Um not sure why you put “success” in quotation marks, the examples cited are unquestionably successes by any standard. If it’s the lack of “volume” of success you’re referring to, again you’re off the mark. The Fellowships could have cited any number of success — including Susannah Grant (Oscar nomination) and Ehren Kruger (studio blockbuster writer) and recent successes like Jason Micallef whose Nicholl-winning was actually produced.

    Most of the writers are never heard from again? Oh right, except the ones that get Oscar nominations and studio franchises. As to “most” of them, most writers and directors and actors of every stripe are rarely “heard from again.” Sustained success in this business is a rare rare thing in all fields. Fact is the Nicholls is far and away the most prestigious of the screenwriting competitions and has broken more writers than any other program by a large factor. Never mind I’m tired of lecturing you on something you clearly know nothing about.

    Congrats to the winners! Five out of 7,000 ain’t bad.

    1. No, putting “success” in quotes was not a comment on the number of people who’ve found success it was a comment on the level of success among those mentioned. I hardly consider being a story editor on a lame WB show to be a success.

      1. If you don’t think staffing is being successful, I feel sorry for you. Getting paid to write is the only true measure. I’d be happy to have her success. Go back to your hole, Rat.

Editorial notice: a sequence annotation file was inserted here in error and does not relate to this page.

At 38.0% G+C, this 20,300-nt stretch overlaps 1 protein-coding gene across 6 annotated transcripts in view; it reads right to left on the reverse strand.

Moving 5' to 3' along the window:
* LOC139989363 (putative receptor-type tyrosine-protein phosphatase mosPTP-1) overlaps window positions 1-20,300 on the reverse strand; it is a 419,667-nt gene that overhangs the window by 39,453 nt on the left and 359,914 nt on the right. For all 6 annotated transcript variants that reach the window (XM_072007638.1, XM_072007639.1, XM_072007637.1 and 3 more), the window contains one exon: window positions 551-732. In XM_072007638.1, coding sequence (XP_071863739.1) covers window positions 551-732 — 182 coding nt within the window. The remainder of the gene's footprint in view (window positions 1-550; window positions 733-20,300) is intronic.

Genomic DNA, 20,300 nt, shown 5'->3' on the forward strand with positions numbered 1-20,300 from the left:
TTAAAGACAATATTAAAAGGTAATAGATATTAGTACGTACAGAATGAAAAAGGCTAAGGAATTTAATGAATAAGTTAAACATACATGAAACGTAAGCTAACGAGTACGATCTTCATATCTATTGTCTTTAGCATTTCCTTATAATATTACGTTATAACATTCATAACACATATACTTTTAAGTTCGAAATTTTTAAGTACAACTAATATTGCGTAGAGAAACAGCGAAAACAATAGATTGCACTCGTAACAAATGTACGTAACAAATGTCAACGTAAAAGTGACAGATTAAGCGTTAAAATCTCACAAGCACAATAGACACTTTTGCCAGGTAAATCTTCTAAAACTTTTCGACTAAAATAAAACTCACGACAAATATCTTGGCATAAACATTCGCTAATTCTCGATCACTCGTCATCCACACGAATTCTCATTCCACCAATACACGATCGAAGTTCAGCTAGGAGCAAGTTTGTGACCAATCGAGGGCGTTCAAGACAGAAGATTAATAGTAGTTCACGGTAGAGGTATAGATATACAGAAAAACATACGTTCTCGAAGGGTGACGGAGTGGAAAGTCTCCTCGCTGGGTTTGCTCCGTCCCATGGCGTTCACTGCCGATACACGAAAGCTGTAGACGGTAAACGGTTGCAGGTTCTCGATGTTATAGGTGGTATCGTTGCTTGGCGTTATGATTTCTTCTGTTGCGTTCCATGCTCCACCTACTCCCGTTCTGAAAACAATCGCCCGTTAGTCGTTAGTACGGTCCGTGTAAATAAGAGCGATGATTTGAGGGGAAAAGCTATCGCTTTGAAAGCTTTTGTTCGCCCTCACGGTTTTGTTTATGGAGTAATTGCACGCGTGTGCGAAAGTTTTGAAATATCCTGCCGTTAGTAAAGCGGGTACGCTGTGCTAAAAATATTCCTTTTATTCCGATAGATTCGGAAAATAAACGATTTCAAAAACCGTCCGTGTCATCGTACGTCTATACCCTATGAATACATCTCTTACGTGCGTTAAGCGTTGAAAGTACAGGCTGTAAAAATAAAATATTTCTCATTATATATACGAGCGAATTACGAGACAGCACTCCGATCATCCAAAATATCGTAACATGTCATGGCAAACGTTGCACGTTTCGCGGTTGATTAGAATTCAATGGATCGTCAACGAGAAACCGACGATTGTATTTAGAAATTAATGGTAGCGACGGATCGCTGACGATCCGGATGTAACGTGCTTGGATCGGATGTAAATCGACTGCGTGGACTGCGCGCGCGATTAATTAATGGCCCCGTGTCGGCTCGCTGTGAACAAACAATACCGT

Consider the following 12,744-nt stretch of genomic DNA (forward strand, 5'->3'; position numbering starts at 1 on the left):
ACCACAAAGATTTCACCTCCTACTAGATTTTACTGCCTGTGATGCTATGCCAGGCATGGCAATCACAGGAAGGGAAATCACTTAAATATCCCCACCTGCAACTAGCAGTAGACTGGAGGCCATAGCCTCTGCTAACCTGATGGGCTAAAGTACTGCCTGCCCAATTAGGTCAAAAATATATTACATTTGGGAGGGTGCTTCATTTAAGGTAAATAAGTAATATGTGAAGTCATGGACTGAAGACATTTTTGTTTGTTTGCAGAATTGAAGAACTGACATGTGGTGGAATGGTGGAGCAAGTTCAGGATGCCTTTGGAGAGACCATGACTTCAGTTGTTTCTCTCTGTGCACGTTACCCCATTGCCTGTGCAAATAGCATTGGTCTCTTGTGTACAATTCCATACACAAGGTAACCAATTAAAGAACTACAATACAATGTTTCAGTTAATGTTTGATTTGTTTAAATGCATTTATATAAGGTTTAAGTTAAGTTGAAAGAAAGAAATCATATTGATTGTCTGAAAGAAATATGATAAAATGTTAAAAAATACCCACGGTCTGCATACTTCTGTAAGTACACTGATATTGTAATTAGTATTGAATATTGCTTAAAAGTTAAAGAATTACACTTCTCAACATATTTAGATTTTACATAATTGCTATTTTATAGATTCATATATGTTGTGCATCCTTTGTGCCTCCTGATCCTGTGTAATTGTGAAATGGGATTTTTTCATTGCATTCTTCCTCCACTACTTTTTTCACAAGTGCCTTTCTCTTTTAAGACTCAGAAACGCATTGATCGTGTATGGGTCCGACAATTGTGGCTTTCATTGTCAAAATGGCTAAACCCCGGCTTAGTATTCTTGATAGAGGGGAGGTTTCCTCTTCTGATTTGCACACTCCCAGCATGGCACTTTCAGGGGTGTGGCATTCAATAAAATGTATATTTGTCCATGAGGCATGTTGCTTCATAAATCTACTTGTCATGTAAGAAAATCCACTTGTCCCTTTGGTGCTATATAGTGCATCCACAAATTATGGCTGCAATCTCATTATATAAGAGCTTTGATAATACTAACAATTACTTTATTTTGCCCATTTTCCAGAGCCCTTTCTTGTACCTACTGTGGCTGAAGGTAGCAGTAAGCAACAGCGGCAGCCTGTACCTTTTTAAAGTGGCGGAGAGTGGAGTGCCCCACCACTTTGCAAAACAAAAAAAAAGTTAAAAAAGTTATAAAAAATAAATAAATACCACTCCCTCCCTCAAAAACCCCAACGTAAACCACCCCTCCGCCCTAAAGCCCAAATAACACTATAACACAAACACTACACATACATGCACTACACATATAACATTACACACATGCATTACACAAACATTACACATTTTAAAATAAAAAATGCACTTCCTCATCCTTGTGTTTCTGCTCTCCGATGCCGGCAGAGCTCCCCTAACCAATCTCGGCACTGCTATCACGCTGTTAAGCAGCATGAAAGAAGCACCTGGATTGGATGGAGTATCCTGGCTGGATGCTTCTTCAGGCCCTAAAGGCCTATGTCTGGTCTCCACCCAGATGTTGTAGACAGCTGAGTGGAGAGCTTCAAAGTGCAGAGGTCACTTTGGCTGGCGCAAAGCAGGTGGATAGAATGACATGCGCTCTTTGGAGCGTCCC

1. You don’t consider staffing a success? Well how about being a creator/showrunner? Andrew W. Marlowe created Castle and he and his wife Terri who also writes on the show met at that Nicholl Fellowship gala dinner back when they were both winners. The show’s gotten Emmy nominations, won People’s Choice Awards, consistently wins its timeslot, is going into its 5th season and was sold into syndication after just 2.5 years. So much for the “success” of Nicholl winners, you’re totally right.

    2. Agree with pretty much everything you’ve said, and congratulations to the winners. But, just FYI, it’s not a contest for only “unrepped” writers, at least two and possibly three of the five fellows are repped.

      1. @ Rat staffing a popular network show is pretty much the textbook definition of success.

        @ gobacktosleep — correct, being repped does not stop anyone from entering, the stipulation for entry is that the writer can never have earned more than 5K (cumulative) as a writer. So, the fact they’ve never earned money writing and feel they need to enter contests to further their career is an indication of how “repped” even the repped ones are.

        I don’t know the particulars of the ones you’re talking but I know a lot of them get signed during the competition itself (including during the earlier rounds — the quarters and semis — which were announced weeks and months ago). Being repped now doesn’t mean they were repped when they entered, FWIW.